Young Aiden Taylor loves all things dinosaur, so it seemed only natural for him to participate in The University of Alabama’s Museum Expedition this summer.
The 12-year-old Bay Minette native, however, found something that ignited his passion for paleontology even more during his week-long adventure in Greene County.
Taylor recently discovered a baseball-sized neck vertebra from an elasmosaur.
“Half of it was sticking out of the ground,” Taylor said. “It was huge, twice the size of my fist, and I knew I found something good. I yelled to everyone to come over.”
Dana Ehret, Alabama Museum of Natural History paleontologist, said the piece definitely belonged to an elasmosaur.
“The other types of reptile vertebrae that we commonly find in the Mooreville chalk—the geological formation where the vertebrae was found—belong to mosasaurs,” he said. “Mosasaur vertebrae look much different, with a front side that is concave and a back side that is convex. Elasmosaurs, on the other hand, have flattened front and back surfaces.”
A subgroup of the late Cretaceous plesiosaurs, elasmosaurid plesiosaurs are easily recognized by their large body size – some species reach up to 45 feet in length. Although elasmosaurs lived near the end of the dinosaur age – from about 90 million to 65 million years ago – Ehret said the species was not a dinosaur.
Plesiosaurs became extinct by the end of Cretaceous, or about 65.5 million years ago, and they are rare in the fossil record for Alabama. The first elasmosaurid specimen containing more than one or two bones found in the state was discovered in the late 1960s. It consisted of 22 vertebrae, and it is now part of UA Collections. Middle school student Noah Traylor made the second discovery two years ago, also while participating in the middle school Museum Expedition.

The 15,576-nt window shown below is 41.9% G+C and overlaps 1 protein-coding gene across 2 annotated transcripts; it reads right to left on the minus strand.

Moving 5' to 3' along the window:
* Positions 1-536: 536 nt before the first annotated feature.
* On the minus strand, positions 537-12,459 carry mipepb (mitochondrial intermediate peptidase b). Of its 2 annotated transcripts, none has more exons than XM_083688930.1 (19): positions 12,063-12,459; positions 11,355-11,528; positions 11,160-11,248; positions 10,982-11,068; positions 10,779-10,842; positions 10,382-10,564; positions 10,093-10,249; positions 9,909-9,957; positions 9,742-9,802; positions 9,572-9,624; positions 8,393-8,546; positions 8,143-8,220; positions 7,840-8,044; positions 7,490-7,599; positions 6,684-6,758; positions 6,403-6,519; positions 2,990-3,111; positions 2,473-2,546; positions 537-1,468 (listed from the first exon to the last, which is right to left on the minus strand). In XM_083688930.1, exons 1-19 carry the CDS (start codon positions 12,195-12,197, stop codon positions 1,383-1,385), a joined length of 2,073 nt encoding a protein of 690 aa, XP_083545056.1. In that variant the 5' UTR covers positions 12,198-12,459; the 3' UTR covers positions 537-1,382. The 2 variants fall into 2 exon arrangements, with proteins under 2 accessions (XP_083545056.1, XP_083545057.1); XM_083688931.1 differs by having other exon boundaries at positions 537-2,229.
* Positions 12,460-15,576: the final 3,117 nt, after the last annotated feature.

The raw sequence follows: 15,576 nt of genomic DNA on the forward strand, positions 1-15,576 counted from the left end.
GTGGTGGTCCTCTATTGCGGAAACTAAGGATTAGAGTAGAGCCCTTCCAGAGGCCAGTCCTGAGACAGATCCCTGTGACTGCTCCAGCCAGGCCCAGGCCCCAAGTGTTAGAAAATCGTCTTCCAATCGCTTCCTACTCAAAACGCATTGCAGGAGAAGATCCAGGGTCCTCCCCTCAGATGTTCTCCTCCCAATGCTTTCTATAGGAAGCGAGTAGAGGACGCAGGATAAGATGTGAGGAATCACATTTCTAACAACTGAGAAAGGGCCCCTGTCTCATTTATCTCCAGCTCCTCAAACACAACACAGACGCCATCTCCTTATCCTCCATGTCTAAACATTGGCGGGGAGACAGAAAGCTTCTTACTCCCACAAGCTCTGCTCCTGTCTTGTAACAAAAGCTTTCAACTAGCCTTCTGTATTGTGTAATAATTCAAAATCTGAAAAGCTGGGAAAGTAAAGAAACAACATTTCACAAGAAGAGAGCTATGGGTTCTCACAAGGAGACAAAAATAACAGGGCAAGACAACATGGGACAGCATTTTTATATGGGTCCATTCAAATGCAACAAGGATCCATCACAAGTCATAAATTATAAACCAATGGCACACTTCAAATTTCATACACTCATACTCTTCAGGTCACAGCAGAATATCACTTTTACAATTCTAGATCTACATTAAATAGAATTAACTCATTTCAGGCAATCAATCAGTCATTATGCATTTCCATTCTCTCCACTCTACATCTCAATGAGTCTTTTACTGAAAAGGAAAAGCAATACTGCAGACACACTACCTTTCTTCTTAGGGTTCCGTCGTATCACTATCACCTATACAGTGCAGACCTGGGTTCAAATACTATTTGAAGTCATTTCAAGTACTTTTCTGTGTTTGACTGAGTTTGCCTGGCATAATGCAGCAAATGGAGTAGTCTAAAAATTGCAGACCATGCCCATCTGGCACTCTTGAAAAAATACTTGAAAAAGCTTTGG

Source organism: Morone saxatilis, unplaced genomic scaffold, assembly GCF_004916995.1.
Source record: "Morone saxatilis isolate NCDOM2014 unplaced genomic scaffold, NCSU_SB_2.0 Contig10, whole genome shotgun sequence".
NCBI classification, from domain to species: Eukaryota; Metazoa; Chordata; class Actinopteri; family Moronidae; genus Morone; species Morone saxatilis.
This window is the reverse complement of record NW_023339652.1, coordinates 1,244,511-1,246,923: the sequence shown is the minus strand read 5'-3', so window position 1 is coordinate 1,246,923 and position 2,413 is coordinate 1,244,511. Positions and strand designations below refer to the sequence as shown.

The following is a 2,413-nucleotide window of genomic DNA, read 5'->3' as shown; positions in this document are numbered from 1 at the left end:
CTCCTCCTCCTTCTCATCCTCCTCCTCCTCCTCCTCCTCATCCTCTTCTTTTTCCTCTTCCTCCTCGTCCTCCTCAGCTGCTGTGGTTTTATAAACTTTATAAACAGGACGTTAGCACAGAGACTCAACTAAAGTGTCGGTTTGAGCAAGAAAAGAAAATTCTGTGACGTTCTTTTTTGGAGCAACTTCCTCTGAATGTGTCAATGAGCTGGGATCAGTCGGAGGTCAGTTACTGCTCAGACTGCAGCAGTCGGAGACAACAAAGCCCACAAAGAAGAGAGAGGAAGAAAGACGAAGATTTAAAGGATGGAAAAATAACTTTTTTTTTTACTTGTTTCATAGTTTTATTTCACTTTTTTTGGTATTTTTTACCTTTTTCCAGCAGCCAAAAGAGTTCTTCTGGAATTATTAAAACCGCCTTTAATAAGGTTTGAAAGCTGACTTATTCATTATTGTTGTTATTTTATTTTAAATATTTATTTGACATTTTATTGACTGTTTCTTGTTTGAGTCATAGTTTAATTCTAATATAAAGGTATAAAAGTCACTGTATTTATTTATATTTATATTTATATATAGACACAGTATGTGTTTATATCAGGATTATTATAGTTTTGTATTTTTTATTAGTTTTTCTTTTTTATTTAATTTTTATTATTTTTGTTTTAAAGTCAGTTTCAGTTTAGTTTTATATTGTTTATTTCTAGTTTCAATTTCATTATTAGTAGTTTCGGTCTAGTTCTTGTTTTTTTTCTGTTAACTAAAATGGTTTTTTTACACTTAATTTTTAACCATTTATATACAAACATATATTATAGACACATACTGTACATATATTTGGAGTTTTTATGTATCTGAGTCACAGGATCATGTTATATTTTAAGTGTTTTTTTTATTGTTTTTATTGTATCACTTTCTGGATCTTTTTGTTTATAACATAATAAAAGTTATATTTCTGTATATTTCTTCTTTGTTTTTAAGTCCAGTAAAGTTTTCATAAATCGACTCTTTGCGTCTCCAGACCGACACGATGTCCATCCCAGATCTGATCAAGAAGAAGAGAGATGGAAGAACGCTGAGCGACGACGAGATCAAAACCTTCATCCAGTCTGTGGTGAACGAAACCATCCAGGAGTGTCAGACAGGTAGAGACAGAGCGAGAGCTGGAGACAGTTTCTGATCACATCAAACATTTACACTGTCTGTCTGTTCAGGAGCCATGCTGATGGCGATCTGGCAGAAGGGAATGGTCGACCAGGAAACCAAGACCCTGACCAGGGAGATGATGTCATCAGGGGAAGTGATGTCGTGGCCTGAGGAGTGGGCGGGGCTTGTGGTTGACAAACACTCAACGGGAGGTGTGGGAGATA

“The piece recently discovered definitely belongs to the specimen found two years ago,” Ehret said. “It was found exactly in the same area where the others were found two years ago, and we were specifically looking in that area for more vertebrae.”
The specimen will be prepared and cleaned in the Paleontology Prep Lab, then examined and kept in the collections with the other vertebrae collected two years ago. Ehret said museum staff will continue to check the site periodically to see if more of the specimen erodes out of the chalk. He has also reached out to a professor at Marshall University who specializes in plesiosaurs in an attempt to arrange a visit.
“Finds like this are important because it gives paleontologists a picture into what life was like 80 million years ago in Alabama,” he said. “While we typically find mosasaurs, fish, turtles, sharks, invertebrates and even bird fossils sometimes, elasmosaur fossils tend to be extremely rare.
“When we do find these types of specimens, it helps us to flesh out a more accurate picture of what the Cretaceous sea off the coast of Alabama looked like.
“We can also use these types of specimens to look at how faunas change through time and how reptiles, fish, sharks and invertebrates respond to changes in climate and environment. This is important today because we are undergoing climate changes that are unprecedented in the last 50 plus million years. Fossils can be important for looking at how different groups respond to these large-scale change,” he added.
For Taylor, it’s a great memory that he will carry with him for the rest of his life.
“I love prehistoric animals because they’re just cool,” he said. “They’re unusual, they’ve adapted, evolved and become the creatures that we know today—preserved creatures that amaze people.”